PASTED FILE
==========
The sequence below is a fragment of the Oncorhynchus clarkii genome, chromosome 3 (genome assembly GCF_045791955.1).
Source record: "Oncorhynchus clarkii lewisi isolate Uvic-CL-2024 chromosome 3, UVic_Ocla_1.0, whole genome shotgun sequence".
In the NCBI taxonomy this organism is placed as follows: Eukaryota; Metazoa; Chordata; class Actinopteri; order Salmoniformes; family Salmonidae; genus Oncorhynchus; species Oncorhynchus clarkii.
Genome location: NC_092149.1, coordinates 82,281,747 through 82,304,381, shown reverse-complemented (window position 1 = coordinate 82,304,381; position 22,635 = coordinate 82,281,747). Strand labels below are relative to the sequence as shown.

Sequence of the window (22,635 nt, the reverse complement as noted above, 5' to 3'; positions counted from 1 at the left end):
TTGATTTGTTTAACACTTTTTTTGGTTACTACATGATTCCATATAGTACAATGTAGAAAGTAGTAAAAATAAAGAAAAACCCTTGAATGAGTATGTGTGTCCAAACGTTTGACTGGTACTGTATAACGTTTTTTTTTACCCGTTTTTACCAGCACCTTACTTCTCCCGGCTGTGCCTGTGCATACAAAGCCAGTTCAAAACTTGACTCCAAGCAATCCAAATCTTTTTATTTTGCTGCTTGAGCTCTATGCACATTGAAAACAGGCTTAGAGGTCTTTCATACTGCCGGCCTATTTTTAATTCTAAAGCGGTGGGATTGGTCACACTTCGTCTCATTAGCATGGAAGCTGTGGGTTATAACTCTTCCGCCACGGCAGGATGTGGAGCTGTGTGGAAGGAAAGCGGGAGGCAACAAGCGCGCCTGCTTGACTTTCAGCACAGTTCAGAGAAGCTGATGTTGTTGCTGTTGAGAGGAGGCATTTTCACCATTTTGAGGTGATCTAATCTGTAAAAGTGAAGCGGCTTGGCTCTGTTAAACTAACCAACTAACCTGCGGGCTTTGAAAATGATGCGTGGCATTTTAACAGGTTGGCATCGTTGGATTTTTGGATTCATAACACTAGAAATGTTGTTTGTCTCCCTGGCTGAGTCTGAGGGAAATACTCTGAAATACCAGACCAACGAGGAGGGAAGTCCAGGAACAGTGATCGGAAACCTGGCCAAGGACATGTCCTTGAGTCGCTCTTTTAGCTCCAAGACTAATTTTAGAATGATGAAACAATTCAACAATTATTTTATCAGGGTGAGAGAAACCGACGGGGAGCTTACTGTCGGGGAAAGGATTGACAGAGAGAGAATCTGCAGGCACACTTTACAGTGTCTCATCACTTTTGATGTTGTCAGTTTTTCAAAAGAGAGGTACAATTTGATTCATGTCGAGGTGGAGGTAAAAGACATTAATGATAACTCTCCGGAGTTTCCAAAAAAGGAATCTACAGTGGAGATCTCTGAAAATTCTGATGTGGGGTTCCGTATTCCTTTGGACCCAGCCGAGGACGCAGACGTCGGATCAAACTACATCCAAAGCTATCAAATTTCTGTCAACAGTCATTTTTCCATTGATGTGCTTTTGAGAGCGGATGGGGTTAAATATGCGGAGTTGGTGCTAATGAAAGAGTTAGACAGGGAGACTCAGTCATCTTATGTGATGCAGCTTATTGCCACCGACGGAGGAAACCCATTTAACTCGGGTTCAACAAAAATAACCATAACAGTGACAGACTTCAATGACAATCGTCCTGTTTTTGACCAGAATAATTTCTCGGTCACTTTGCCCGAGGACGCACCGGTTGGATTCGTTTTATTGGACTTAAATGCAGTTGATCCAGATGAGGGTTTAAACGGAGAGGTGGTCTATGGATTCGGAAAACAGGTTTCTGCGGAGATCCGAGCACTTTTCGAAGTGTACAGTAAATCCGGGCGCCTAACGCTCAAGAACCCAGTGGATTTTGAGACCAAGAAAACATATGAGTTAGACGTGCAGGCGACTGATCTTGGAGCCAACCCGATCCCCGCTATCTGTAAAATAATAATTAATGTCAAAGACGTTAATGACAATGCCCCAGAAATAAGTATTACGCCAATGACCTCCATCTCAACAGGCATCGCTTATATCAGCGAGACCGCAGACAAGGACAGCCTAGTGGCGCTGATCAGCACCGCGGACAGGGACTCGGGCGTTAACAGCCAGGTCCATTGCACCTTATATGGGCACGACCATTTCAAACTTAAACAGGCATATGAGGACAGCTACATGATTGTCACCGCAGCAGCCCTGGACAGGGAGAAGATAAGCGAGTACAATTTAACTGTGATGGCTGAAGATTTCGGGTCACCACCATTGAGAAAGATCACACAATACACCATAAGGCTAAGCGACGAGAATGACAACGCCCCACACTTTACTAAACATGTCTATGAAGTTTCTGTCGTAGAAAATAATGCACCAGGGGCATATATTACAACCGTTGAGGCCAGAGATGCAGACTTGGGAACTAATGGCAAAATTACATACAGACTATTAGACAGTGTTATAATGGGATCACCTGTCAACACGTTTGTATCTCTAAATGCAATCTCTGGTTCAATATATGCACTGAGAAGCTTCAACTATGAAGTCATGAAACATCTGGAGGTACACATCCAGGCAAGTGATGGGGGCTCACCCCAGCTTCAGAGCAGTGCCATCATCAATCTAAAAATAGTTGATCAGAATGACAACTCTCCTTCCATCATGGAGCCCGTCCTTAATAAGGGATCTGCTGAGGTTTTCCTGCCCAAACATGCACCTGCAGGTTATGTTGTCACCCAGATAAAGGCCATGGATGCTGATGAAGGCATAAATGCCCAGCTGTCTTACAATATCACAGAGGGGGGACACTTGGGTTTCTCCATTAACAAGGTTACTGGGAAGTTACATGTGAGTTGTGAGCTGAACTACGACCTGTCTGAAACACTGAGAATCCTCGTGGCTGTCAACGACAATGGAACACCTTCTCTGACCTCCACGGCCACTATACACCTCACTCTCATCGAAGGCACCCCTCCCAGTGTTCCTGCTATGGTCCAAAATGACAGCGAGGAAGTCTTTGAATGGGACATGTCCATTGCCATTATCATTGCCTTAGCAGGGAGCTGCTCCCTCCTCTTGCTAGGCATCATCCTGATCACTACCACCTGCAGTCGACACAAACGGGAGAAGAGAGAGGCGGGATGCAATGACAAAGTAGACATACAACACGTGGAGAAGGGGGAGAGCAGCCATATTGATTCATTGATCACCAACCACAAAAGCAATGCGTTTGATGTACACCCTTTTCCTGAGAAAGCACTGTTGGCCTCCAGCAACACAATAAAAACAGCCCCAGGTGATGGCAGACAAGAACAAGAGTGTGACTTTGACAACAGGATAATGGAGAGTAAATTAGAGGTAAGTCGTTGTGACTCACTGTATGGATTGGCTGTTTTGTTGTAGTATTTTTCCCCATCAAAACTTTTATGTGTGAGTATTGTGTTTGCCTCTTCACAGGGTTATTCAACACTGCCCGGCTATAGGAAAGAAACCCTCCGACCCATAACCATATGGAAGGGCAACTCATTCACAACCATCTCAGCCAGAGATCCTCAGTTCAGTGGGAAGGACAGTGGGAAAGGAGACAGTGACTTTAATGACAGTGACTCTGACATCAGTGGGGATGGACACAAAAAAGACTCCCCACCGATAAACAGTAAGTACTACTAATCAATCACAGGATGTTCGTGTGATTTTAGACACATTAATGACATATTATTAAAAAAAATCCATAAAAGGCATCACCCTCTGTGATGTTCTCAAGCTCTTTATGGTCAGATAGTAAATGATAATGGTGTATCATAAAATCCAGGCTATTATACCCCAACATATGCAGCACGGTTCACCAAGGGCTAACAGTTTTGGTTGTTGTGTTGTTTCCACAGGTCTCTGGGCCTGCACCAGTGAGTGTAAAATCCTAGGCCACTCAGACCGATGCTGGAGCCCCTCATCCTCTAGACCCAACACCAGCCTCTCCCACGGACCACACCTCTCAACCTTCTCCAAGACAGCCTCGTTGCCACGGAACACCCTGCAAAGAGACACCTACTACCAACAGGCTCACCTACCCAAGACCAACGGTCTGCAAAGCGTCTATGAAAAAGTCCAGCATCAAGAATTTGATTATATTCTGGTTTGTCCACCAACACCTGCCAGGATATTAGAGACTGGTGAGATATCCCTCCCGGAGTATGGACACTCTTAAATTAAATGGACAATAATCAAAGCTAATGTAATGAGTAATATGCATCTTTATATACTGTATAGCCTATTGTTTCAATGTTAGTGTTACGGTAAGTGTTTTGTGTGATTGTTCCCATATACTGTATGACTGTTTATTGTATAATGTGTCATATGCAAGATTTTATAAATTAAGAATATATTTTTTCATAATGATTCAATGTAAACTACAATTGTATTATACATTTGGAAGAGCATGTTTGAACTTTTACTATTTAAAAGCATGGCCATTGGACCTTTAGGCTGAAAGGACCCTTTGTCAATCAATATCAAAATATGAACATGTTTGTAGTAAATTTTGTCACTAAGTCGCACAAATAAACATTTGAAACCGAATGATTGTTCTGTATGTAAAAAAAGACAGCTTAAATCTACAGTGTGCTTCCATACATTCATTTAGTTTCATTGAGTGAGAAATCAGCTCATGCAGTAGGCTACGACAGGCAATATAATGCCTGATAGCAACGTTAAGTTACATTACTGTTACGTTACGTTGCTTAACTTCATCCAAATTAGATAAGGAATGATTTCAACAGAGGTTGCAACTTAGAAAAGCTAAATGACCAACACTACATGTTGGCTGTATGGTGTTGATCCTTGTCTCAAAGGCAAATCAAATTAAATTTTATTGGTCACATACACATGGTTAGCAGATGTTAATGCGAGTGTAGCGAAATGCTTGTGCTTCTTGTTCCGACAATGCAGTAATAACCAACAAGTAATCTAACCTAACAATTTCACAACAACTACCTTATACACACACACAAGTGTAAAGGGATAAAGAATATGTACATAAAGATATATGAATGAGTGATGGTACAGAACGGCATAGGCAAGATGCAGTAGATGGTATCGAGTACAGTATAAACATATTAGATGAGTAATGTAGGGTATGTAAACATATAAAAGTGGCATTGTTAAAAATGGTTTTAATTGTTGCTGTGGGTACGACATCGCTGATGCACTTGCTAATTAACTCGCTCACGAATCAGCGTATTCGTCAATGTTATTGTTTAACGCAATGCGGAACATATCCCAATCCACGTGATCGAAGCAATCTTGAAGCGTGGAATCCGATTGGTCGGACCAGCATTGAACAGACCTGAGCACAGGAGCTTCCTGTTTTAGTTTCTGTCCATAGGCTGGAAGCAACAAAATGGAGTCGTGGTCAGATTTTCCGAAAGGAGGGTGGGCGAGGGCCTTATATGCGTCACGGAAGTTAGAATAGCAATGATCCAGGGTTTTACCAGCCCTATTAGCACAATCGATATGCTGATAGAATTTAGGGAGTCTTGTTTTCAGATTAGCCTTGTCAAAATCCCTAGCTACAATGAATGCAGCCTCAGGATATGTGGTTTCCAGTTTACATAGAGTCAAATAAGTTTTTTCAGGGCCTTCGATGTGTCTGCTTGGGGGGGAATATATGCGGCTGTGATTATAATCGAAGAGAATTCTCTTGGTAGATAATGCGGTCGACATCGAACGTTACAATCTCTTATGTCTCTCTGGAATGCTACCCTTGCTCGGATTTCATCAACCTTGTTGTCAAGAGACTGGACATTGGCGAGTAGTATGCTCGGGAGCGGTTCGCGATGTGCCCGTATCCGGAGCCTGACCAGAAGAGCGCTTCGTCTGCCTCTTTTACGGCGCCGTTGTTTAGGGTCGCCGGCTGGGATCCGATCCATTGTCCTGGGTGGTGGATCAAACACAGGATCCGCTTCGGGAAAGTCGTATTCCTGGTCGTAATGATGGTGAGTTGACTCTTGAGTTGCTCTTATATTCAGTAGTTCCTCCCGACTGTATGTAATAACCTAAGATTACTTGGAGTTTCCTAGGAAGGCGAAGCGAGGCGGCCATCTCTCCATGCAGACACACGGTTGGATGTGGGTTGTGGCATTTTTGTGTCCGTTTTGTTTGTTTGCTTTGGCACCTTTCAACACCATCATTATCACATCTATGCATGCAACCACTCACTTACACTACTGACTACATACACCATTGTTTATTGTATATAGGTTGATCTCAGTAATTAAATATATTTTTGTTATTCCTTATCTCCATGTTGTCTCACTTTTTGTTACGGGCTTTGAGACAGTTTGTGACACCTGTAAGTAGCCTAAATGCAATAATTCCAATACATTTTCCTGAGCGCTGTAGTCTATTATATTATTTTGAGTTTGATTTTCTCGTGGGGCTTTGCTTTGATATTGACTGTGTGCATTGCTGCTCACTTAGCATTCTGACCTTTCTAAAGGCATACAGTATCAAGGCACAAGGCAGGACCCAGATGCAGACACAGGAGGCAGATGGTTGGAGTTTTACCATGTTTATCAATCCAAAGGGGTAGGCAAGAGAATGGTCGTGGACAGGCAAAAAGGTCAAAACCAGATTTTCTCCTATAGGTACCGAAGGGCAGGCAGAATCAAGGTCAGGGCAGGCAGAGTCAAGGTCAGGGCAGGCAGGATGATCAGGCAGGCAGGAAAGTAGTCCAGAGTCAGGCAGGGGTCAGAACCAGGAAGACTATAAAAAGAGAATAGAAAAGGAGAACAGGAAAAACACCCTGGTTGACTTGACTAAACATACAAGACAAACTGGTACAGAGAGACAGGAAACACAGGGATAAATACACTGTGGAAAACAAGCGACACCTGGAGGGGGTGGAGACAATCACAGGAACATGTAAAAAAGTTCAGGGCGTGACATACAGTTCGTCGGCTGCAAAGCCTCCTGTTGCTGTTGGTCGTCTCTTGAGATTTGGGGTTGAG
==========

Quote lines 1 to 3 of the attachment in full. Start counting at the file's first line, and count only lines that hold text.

The sequence below is a fragment of the Oncorhynchus clarkii genome, chromosome 3 (genome assembly GCF_045791955.1).
Source record: "Oncorhynchus clarkii lewisi isolate Uvic-CL-2024 chromosome 3, UVic_Ocla_1.0, whole genome shotgun sequence".
In the NCBI taxonomy this organism is placed as follows: Eukaryota; Metazoa; Chordata; class Actinopteri; order Salmoniformes; family Salmonidae; genus Oncorhynchus; species Oncorhynchus clarkii.